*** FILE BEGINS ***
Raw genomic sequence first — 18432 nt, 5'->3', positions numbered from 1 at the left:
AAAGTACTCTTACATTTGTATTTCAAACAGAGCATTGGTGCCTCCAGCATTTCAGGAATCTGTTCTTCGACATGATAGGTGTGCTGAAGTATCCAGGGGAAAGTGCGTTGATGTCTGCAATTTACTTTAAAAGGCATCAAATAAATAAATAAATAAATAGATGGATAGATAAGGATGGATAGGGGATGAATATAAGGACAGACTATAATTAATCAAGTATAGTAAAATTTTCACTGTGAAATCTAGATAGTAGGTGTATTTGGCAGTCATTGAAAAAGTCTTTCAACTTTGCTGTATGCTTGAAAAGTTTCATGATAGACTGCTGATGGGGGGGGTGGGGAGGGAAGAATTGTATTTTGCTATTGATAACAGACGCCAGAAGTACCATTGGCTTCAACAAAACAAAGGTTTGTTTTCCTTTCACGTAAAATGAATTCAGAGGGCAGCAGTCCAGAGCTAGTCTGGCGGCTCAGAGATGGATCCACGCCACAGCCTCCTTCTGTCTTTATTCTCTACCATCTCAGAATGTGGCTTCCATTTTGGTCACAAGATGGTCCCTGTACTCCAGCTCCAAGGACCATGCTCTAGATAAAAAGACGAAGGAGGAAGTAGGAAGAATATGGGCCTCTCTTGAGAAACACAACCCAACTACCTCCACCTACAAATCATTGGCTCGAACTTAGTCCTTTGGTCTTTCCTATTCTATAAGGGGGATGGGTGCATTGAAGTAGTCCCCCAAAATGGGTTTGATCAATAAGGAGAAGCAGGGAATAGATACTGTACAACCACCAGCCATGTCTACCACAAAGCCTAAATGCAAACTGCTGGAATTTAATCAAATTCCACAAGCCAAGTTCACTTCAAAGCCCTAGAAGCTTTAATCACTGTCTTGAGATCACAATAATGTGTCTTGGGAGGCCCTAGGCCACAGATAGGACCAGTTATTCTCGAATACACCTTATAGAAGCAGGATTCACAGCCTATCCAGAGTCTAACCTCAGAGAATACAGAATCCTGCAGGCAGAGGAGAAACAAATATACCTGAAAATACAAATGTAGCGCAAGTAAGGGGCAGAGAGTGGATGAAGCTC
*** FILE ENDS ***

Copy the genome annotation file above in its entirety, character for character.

Raw genomic sequence first — 18432 nt, 5'->3', positions numbered from 1 at the left:
AAAGTACTCTTACATTTGTATTTCAAACAGAGCATTGGTGCCTCCAGCATTTCAGGAATCTGTTCTTCGACATGATAGGTGTGCTGAAGTATCCAGGGGAAAGTGCGTTGATGTCTGCAATTTACTTTAAAAGGCATCAAATAAATAAATAAATAAATAGATGGATAGATAAGGATGGATAGGGGATGAATATAAGGACAGACTATAATTAATCAAGTATAGTAAAATTTTCACTGTGAAATCTAGATAGTAGGTGTATTTGGCAGTCATTGAAAAAGTCTTTCAACTTTGCTGTATGCTTGAAAAGTTTCATGATAGACTGCTGATGGGGGGGGTGGGGAGGGAAGAATTGTATTTTGCTATTGATAACAGACGCCAGAAGTACCATTGGCTTCAACAAAACAAAGGTTTGTTTTCCTTTCACGTAAAATGAATTCAGAGGGCAGCAGTCCAGAGCTAGTCTGGCGGCTCAGAGATGGATCCACGCCACAGCCTCCTTCTGTCTTTATTCTCTACCATCTCAGAATGTGGCTTCCATTTTGGTCACAAGATGGTCCCTGTACTCCAGCTCCAAGGACCATGCTCTAGATAAAAAGACGAAGGAGGAAGTAGGAAGAATATGGGCCTCTCTTGAGAAACACAACCCAACTACCTCCACCTACAAATCATTGGCTCGAACTTAGTCCTTTGGTCTTTCCTATTCTATAAGGGGGATGGGTGCATTGAAGTAGTCCCCCAAAATGGGTTTGATCAATAAGGAGAAGCAGGGAATAGATACTGTACAACCACCAGCCATGTCTACCACAAAGCCTAAATGCAAACTGCTGGAATTTAATCAAATTCCACAAGCCAAGTTCACTTCAAAGCCCTAGAAGCTTTAATCACTGTCTTGAGATCACAATAATGTGTCTTGGGAGGCCCTAGGCCACAGATAGGACCAGTTATTCTCGAATACACCTTATAGAAGCAGGATTCACAGCCTATCCAGAGTCTAACCTCAGAGAATACAGAATCCTGCAGGCAGAGGAGAAACAAATATACCTGAAAATACAAATGTAGCGCAAGTAAGGGGCAGAGAGTGGATGAAGCTC